Click here for the auction and here for more details. Make sure you follow @Rapha_N_America on Twitter or the Rapha Facebook page to monitor the bids each day. Next week, limited edition Rapha-Focus Frogskins go on the auction block.
These are very sharp shades. See for yourself in the gallery!
When the team at Budnitz Bicycles emailed me, asking if I wanted to try out one of their single speed, belt-drive bikes, I respectfully declined, prompting them to offer up their titanium bars and seatpost instead. I’ll be honest, I was pretty amped on how my Icarus looked with those Ritchey drops and there was absolutely nothing wrong with my Thomson post but I decided to give them a try anyway. It’s been a few weeks of riding them, so what’s my consensus?
Honestly, the feel of the bars is distinguishable from an aluminum bar’s stiffness but it’s not blatantly obvious. It takes a few rides to feel it. What makes these most appealing is the shape, perfect for a bike like this: not too racy but not upright like many cruiser or porteur bars. The finish is nice and the bend is elegant. I never was a fan of straight, flat bars. As for the post? I can’t really feel any difference. The clamp is a bit cumbersome but once you set it up, makes a lot of sense. And I really like the simplicity of the design.
Overall, a $170 Ti bar and $150 seat post is out of most of our price ranges but when compared to high-end carbon bars and posts, it’s not that bad, especially if you prefer the feel over carbon. Or in my case, the low-lustre finish. The Budnitz Bicycles Ti Bars and Seatpost definitely changed the look and feel of my Icarus. Only time will tell for how long. Check out some photos in the Gallery.
For the past few months, I’ve been wearing Vans because my DVS x CA DNC Rico’s had finally worn out. And it wasn’t until I put on the new models that I forgot how much I missed these sneakers. They’re comfortable, simple and man, those soles make a world of difference on a track pedal. The overall construction of this year’s release has improved a lot and I’m glad to have them back in my normal rotation. Swoop some here, at Cadence.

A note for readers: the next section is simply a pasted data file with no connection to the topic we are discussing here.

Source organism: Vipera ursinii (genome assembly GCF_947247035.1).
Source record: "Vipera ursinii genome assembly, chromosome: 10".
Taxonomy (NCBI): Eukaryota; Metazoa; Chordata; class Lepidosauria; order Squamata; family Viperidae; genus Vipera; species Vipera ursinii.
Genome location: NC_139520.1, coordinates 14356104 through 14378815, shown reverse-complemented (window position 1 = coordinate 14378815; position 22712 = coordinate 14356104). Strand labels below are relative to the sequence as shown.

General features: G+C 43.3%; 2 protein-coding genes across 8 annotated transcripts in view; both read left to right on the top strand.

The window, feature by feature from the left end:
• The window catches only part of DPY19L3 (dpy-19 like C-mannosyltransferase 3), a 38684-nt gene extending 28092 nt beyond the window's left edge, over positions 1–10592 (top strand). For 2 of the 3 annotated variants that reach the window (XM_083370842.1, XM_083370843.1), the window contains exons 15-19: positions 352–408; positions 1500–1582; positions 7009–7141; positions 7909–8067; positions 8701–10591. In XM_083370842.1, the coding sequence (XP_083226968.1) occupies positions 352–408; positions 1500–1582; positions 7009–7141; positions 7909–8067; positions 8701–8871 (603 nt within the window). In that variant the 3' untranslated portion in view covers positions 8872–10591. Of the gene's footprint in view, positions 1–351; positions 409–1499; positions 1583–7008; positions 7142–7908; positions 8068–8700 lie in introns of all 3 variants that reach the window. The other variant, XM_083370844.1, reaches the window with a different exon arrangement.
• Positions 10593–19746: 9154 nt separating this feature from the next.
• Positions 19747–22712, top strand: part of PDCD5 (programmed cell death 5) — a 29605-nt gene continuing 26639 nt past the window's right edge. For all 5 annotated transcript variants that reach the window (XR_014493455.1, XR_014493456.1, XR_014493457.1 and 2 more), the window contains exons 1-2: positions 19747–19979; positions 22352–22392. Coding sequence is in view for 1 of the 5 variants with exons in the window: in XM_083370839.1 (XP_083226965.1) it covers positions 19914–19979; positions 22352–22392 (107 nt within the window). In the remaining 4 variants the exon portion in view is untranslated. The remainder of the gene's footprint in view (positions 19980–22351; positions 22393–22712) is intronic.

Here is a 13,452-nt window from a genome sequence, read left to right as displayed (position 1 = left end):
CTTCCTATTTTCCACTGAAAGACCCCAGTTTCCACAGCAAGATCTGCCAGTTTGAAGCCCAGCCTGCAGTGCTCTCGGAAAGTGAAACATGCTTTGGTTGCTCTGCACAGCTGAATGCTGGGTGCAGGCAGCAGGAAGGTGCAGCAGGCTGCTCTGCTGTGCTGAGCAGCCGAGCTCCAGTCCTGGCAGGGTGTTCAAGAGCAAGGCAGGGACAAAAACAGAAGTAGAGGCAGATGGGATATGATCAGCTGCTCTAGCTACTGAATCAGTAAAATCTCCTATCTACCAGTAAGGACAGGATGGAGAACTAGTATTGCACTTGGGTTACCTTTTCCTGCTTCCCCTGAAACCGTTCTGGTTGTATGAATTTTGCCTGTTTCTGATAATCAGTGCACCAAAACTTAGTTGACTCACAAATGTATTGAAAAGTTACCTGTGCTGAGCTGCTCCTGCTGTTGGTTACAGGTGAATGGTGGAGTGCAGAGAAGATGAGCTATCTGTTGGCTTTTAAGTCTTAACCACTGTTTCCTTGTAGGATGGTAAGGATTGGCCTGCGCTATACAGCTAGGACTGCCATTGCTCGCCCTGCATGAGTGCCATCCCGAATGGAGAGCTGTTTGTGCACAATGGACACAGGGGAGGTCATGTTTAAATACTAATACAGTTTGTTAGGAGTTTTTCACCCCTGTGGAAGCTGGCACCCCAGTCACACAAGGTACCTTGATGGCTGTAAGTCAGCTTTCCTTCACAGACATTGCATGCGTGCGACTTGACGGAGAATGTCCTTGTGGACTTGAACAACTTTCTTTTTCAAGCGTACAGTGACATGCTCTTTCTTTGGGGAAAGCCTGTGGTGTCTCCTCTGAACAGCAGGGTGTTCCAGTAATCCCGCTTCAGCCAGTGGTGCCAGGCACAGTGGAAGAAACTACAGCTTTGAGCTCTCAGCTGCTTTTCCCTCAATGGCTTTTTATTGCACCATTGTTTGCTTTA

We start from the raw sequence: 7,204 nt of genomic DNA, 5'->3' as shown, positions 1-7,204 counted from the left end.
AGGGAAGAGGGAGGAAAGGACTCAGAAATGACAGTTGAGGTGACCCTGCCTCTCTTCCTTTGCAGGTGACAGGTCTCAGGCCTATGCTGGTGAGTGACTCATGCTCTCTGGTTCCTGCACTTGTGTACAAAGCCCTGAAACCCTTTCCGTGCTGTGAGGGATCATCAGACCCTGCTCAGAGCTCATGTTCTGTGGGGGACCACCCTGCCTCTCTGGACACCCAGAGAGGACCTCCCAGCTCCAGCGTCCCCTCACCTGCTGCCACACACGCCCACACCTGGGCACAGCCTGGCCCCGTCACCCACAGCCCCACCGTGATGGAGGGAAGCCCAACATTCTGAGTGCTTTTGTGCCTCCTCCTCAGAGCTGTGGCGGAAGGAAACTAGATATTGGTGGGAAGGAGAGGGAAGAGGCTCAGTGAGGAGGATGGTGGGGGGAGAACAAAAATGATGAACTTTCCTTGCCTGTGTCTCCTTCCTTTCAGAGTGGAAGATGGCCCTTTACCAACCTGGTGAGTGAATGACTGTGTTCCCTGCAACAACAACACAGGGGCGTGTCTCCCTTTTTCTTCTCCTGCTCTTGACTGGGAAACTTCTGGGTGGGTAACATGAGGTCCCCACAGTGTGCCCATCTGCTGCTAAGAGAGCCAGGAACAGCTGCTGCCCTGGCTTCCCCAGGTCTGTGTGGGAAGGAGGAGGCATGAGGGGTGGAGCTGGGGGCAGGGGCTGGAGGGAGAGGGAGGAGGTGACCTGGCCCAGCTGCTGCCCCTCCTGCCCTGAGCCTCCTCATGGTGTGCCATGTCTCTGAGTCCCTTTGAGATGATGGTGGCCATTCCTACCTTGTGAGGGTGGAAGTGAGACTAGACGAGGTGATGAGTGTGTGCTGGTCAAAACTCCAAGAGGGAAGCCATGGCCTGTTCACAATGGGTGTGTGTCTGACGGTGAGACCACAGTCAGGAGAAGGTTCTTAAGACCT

This will probably be the simplest review I’ll ever do because this is one of the most straight-forward products I’ve reviewed. When DPow from PDW sent over a Takeout Basket Adventure Edition, I was going to wait on my tourer to be built before putting it on a bike. Then the summer months kept creeping along and I hated having a sweaty camera bag or backpack on for really simple runs. That’s when the comfortable size of this thing just took over. Off went the drops, on went the flat bar and the Takeout Basket. The brackets can be a pain in the ass to assemble if you’re not patient but the whole thing installed in under 5 minutes.
As the name implies, this is not a rack for heavy cargo. It’s a basket meant for small runs *like* takeout. I found it a perfect fit for a six pack of beer, or some simple grocery items. Because the Blaq-built Adventure bag doesn’t have padding, I swapped my ILE Photo Bag in its place for my Hasselblad and 5D. But the tall nature of a roll-top fit a giant bottle of bourbon just fine.
Overall, I’ve been very keen on this basket, mostly because I never know when I’ll have to pick something up without a backpack. It’s come in handy multiple times and I would even consider it on a longer ride to hold my camera. Now, let me just say, sure, there are other options for larger loads. Cetma comes to mind but this isn’t a rack, it’s a basket…
Pick one up in the Adventure Edition here or the standard Takeout Basket here and flip through more shots in the Gallery.
So here’s a factoid you might not have been aware of: Vittoria shoes, the brand, are in fact older than Vittoria tires. Don’t ask me why Vittoria tires decided to take their name but the main point to take away from this is that Vittoria shoes have been around a very long time.
When they re-issued their classic cycling shoes a few years back, people applauded them. The 1976 line was before any other company went for that “vintage look” and Vittoria is one of the few manufacturers that have said experience under their laces. Naturally, when they reached out to me to try out a pair of the 1976 Classic Carbon Road Shoes with a carbon sole, I did and have been riding them for a little longer than a month.
Right out of the box, they’ve proven to be just as comfortable and durable as any modern road shoe and I have yet to critique anything in their design. People complain about the laces but if you’ve been riding long enough, you know how tight or loose you need to have your shoes. I have yet to adjust them on a ride. The leather is incredibly durable and the vented perforations keep your feet cool, even in the Texas summer heat. To boot, they’re made by hand in Italy. In one word: perfetto!
Click on the above photo to launch the gallery, or here to open in a new tab.
So you’ll have to excuse the enthusiastic photos and copy here but since I got my new fork on my Icarus ViKing Track, I’ve been looking for a polished silver, non-grooved 31.8, 44cm wide road bar, but to no avail. Track drops on the street aren’t for me. They never come wide enough and I like having multiple hand positions on the bike while riding.
I couldn’t figure out why it was so hard to find that exact bar. Surely someone else wanted it? It wasn’t until a friend showed me the Ritchey Classic Logic Curve that I thought there even existed such a bar. Minimally branded and all of the above, these bars fit the bike perfectly.
Click on the above photo to launch the gallery, or here to open in a new tab.